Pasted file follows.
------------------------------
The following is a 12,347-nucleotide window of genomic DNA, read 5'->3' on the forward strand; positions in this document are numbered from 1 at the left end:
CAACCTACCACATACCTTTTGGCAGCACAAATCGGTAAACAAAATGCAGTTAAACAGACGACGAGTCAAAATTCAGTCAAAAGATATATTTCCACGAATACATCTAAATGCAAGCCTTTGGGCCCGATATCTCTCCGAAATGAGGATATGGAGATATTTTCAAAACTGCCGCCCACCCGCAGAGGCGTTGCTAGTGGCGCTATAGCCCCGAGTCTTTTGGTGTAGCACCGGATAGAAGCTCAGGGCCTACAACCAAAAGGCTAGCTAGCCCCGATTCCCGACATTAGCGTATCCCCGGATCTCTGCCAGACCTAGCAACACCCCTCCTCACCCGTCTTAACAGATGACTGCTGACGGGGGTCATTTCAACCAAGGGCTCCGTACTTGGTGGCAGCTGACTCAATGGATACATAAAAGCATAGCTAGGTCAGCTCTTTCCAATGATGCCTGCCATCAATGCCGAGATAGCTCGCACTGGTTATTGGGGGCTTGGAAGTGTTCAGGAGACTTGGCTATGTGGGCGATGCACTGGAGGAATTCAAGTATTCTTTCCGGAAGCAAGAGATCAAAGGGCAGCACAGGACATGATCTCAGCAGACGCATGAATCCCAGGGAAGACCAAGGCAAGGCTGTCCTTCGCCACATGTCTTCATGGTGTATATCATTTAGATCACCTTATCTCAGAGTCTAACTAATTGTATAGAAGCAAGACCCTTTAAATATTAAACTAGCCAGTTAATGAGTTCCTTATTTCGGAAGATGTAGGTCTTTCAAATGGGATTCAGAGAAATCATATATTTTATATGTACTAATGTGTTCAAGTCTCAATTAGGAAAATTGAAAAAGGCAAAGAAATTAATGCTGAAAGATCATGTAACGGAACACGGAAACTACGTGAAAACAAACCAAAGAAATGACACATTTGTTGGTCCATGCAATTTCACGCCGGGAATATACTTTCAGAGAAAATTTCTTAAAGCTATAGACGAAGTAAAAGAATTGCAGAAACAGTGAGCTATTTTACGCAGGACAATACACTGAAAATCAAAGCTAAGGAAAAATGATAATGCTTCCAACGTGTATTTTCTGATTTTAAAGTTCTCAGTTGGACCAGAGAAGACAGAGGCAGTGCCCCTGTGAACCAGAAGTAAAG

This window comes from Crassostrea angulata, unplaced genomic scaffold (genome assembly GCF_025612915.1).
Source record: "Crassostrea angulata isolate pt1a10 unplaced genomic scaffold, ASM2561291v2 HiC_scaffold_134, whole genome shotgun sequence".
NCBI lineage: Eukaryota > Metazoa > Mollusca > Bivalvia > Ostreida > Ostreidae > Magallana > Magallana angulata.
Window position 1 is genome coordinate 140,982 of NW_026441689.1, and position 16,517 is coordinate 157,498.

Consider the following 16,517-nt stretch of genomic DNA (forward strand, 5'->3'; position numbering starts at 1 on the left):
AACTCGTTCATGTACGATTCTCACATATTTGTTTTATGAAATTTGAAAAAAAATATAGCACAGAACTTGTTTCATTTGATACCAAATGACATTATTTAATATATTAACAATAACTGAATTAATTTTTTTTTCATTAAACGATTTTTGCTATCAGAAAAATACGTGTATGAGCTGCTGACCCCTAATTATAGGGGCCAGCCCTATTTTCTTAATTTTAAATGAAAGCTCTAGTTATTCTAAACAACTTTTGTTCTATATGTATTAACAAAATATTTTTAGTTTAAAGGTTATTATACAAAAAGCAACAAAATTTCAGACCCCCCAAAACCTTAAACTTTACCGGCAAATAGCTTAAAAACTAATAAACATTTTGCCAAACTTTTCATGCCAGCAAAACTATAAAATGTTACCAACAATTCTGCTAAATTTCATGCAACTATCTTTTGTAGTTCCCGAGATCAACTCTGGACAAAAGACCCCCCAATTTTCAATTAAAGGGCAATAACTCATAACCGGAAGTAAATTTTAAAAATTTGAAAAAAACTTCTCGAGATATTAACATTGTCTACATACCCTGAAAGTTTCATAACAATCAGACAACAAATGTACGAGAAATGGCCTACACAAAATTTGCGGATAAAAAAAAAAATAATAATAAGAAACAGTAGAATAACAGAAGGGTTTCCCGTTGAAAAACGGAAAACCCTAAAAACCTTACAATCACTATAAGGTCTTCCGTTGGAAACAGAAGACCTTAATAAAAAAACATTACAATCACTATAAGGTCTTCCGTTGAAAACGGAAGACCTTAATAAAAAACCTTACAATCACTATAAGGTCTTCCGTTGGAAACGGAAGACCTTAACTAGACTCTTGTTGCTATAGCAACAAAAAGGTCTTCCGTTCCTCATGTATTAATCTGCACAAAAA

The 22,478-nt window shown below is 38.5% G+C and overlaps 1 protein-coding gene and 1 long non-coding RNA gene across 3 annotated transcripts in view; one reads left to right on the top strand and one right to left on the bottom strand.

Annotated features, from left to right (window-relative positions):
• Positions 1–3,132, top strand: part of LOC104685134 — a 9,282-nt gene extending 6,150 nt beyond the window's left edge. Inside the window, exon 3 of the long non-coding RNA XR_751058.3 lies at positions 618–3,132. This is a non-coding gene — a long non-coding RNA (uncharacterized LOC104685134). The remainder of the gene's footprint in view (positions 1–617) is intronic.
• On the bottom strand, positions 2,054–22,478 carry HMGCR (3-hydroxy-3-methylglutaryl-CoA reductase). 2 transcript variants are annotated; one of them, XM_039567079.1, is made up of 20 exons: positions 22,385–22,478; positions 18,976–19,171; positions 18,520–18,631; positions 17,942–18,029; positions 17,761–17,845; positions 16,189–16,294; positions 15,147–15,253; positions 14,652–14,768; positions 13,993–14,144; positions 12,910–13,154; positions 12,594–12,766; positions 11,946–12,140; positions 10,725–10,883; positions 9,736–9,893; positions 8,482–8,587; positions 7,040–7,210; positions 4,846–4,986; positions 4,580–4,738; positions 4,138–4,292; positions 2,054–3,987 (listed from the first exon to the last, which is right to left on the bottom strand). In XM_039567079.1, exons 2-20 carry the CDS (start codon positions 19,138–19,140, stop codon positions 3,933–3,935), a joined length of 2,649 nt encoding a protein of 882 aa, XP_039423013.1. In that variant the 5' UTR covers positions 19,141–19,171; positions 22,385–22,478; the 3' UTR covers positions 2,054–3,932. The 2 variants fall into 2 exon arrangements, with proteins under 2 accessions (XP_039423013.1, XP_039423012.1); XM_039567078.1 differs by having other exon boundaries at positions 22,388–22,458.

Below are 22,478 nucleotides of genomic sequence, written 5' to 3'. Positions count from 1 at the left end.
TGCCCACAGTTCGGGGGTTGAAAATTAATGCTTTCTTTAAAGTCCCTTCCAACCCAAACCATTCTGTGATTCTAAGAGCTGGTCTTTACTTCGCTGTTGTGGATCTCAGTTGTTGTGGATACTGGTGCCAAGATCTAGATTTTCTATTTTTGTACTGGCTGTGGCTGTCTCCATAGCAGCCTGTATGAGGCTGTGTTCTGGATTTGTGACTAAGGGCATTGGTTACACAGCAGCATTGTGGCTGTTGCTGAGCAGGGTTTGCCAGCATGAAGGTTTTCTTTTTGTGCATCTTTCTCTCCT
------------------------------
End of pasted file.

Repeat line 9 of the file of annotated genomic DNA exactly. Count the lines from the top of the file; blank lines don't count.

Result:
The 22,478-nt window shown below is 38.5% G+C and overlaps 1 protein-coding gene and 1 long non-coding RNA gene across 3 annotated transcripts in view; one reads left to right on the top strand and one right to left on the bottom strand.